The official student newspaper of Vanderbilt University

The Vanderbilt Hustler

The official student newspaper of Vanderbilt University.
Since 1888
The official student newspaper of Vanderbilt University

The Vanderbilt Hustler

The official student newspaper of Vanderbilt University.
The official student newspaper of Vanderbilt University

The Vanderbilt Hustler

The official student newspaper of Vanderbilt University.

Kid Cudi leaves much to be desired with ‘Entergalactic’

While partaking in the creative endeavor of releasing a Netflix film, Kid Cudi releases a new musical project to pair with it.
Kid Cudi
The cover art for “Entergalactic.” (Photo courtesy of @kidcudi on Instagram)

With just a minuscule hum, Kid Cudi’s voice is instantly recognizable. For years, Cudi has capitalized on an authentic psychedelic sound, producing tracks with a delightfully serene vibe. Clearly, it has worked in his favor as he has been one of the most notable names in hip-hop since bursting on the scene in 2009. 

Cudi’s eighth studio album coincides with the release of his passion project film on Netflix. The feature film itself has most of the songs on “Entergalactic” present in its soundtrack, with the full release just adding four more tracks overall. While the film has been viewed as a hidden gem, the album is Cudi’s most disappointing performance since “Speedin’ Bullet 2 Heaven.” To be fair, the record and film are meant to complement each other. Indeed, the album’s romantic themes act as a backdrop to the film’s events, creating lovely on-screen scenes. But as a standalone project, “Entergalactic” doesn’t live up to Cudi’s talent.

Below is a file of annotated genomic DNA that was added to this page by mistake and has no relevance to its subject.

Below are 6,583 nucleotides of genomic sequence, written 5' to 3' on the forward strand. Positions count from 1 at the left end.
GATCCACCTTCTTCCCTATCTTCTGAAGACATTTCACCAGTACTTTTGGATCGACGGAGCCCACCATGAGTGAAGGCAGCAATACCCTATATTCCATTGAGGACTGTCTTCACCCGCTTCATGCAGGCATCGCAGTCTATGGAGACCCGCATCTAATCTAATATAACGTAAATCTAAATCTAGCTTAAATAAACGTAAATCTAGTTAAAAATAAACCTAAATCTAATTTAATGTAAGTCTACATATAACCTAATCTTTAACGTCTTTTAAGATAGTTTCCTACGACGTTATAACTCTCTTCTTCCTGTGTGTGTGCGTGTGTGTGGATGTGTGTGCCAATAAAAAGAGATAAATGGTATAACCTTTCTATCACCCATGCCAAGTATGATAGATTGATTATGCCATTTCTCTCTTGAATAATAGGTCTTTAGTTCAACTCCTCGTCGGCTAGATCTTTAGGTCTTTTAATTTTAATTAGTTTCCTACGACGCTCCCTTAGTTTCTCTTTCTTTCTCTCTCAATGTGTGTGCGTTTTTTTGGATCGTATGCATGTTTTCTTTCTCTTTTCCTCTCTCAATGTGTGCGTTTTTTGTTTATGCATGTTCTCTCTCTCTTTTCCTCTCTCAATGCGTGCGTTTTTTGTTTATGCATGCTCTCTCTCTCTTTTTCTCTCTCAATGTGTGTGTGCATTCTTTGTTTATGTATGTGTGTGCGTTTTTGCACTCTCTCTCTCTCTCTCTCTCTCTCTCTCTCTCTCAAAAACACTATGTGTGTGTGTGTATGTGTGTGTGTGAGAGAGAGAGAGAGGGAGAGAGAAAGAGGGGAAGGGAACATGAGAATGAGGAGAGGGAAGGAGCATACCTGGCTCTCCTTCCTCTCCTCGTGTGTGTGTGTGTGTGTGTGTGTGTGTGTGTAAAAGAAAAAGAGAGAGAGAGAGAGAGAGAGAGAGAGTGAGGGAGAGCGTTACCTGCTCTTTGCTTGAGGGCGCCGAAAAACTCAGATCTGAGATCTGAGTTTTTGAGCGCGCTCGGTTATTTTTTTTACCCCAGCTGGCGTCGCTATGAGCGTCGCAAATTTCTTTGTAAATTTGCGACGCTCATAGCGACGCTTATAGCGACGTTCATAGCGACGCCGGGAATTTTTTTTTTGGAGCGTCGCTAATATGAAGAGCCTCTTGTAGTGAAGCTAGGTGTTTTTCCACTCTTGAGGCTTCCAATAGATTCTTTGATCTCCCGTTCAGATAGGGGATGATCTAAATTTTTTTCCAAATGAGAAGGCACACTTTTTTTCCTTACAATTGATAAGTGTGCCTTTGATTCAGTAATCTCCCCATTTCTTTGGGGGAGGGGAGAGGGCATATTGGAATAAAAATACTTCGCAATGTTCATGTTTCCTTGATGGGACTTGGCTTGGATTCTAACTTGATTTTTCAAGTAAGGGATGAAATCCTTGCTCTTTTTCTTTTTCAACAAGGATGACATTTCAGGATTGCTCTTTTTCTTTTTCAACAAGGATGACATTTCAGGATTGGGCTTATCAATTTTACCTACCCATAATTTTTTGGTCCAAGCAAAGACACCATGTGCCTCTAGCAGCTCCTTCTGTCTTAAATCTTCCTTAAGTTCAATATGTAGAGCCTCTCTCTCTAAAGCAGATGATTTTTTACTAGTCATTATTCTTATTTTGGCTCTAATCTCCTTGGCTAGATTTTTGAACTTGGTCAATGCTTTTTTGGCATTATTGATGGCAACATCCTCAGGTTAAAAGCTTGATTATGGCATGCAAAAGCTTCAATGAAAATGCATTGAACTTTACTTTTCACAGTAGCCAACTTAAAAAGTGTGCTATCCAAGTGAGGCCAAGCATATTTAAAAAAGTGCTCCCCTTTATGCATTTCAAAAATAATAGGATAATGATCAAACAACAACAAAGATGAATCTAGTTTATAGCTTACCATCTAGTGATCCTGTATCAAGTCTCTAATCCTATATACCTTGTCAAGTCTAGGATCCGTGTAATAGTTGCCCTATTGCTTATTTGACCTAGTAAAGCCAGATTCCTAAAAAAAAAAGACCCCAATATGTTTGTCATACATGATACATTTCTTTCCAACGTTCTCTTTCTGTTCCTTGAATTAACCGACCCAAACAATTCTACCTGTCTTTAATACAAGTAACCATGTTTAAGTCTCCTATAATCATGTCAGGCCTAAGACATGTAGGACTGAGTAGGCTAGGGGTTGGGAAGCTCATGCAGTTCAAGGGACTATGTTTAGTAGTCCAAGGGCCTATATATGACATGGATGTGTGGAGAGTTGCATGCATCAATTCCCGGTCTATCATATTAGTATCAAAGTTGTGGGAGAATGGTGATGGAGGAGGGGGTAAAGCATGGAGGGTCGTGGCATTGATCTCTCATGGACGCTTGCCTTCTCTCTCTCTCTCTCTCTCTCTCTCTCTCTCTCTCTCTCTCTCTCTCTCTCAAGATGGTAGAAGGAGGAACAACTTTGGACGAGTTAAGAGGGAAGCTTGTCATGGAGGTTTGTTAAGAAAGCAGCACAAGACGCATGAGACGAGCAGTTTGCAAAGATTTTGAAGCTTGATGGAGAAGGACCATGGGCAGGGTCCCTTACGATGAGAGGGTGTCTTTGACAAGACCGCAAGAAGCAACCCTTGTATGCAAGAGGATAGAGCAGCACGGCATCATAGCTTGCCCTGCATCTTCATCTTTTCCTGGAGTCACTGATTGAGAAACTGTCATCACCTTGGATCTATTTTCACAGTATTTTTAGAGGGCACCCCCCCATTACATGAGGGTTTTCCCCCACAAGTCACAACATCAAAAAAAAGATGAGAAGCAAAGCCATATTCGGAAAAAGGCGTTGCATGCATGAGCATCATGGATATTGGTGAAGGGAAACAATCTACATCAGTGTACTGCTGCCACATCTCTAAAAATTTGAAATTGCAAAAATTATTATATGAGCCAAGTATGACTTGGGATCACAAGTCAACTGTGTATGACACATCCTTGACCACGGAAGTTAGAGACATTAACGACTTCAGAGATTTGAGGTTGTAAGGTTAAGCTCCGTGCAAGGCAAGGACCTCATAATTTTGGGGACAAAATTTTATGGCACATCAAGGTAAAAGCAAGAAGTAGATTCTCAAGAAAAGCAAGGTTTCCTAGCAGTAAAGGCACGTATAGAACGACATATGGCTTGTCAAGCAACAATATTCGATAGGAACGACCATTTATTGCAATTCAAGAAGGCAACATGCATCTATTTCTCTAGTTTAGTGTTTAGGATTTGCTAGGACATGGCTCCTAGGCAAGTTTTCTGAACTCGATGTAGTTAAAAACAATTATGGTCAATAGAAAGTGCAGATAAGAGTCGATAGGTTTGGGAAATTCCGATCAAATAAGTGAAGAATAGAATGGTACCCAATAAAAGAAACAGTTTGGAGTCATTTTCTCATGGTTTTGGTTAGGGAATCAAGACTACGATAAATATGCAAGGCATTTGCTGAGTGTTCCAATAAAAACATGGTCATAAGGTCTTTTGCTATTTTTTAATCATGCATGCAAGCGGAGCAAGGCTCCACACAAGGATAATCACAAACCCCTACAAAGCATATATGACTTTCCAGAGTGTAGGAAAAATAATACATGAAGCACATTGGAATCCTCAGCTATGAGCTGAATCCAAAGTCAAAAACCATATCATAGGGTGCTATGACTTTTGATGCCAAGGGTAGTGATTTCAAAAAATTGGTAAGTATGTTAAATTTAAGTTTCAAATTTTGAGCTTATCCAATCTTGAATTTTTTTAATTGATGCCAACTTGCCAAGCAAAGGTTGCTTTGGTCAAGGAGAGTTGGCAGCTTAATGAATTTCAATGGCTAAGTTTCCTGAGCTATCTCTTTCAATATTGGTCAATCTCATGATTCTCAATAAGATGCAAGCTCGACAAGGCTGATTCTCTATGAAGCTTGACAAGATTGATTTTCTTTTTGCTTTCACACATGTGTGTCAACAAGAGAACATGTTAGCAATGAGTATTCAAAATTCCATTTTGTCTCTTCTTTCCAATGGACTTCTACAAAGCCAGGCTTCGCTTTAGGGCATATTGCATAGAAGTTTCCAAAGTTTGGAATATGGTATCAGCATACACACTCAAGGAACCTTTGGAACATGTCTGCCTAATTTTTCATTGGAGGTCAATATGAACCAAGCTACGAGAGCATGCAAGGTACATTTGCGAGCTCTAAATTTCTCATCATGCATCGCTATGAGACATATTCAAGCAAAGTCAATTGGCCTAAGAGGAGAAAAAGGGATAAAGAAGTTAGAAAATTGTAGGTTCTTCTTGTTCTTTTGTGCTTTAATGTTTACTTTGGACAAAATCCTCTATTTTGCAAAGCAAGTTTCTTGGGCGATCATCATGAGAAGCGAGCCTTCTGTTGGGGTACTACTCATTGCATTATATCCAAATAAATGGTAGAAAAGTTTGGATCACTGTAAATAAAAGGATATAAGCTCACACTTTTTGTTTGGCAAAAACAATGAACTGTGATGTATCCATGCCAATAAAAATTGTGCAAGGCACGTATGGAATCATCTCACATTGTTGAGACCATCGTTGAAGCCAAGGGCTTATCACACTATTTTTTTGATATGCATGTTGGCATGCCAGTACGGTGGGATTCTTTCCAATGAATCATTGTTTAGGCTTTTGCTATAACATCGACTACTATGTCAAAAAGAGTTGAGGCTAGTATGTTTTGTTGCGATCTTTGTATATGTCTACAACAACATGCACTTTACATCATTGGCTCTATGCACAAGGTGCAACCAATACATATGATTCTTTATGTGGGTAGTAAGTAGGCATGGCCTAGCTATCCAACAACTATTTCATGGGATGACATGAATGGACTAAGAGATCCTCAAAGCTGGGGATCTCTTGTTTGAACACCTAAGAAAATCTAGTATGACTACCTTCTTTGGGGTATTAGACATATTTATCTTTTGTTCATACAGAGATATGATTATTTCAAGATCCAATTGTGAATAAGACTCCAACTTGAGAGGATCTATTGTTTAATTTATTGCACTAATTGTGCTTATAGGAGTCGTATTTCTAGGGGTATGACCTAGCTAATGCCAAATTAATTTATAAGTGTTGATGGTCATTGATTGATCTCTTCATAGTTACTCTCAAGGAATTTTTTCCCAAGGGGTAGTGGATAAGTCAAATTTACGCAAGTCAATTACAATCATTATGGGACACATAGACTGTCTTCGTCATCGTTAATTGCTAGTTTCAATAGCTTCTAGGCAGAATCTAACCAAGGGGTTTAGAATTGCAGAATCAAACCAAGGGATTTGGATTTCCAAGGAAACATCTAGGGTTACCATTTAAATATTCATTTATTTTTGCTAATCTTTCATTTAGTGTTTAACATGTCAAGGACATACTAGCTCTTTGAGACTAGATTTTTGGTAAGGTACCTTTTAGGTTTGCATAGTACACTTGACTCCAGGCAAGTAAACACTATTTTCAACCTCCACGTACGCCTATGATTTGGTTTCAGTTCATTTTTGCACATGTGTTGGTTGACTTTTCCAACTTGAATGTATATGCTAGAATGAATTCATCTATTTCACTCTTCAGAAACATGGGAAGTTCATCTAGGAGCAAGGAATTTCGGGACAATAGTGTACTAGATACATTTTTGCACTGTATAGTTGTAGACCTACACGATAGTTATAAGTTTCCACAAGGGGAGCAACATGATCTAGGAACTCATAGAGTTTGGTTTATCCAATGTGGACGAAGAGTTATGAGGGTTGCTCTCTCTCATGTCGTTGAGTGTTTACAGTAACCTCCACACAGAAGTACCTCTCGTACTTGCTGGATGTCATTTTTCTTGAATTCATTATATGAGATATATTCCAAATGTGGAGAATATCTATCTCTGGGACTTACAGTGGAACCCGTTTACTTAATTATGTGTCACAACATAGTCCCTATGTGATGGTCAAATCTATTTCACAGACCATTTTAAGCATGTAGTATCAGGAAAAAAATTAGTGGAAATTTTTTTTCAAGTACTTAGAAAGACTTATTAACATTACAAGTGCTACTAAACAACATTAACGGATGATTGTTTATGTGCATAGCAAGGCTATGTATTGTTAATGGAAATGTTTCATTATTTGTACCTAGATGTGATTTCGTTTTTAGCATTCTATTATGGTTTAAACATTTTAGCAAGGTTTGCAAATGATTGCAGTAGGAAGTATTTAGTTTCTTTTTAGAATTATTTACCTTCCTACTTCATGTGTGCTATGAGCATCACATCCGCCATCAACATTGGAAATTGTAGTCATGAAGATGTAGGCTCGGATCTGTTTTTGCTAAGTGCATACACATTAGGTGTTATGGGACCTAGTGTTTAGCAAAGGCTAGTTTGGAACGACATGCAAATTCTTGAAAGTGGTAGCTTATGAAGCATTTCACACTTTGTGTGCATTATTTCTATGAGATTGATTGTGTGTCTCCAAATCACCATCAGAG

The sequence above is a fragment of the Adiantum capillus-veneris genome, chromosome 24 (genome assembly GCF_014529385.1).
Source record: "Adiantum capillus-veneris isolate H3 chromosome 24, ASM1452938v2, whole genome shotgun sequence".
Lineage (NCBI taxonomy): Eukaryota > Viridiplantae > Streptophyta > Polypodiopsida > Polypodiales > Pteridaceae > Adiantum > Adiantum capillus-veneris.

However, that doesn’t mean this album is an absolute failure. There are still components of it that exemplify Cudi’s greatness, such as its top-tier production. The introduction track “Entergalactic Theme” gives the best insight into what the rest of the project feels like in terms of instrumentals. Not a single word is spoken within the minute and a half of music, but the ambience is immaculate. It feels like you’re floating through the synths, riding a quiet wave of delicate spacey beats. This type of instrumental is perfect for a nighttime car ride or those moments when you find yourself staring at the ceiling after a long day. Other songs like “New Mode” and “Willing To Trust” also have a familiar feeling–being digestible in their simplicity while also carrying that unique groove.

Although the production is commendable, Cudi’s songwriting is what makes this album generic and a bit of a letdown. For context, Cudi has been consistently an overachiever when it comes to self-reflection in his lyrics. Looking back on some of his greatest hits like “Day ’N’ Nite” and “Pursuit of Happiness” or more recent performances like “Reborn” and “The Adventures of Moon Man & Slim Shady,” Cudi spends plenty of time on introspection. Whether it’s speaking about his mental state and emotions or his stints in rehab, the deep sentimental content of his songs adds to the smooth energy he utilizes so efficiently. What separates the content of those songs from what he spews out on “Entergalactic” is substance. To match the film, much of “Entergalactic” revolves around falling in love and related feelings. But, Cudi’s lyrics and interpretations of these themes just seem borderline and uninteresting.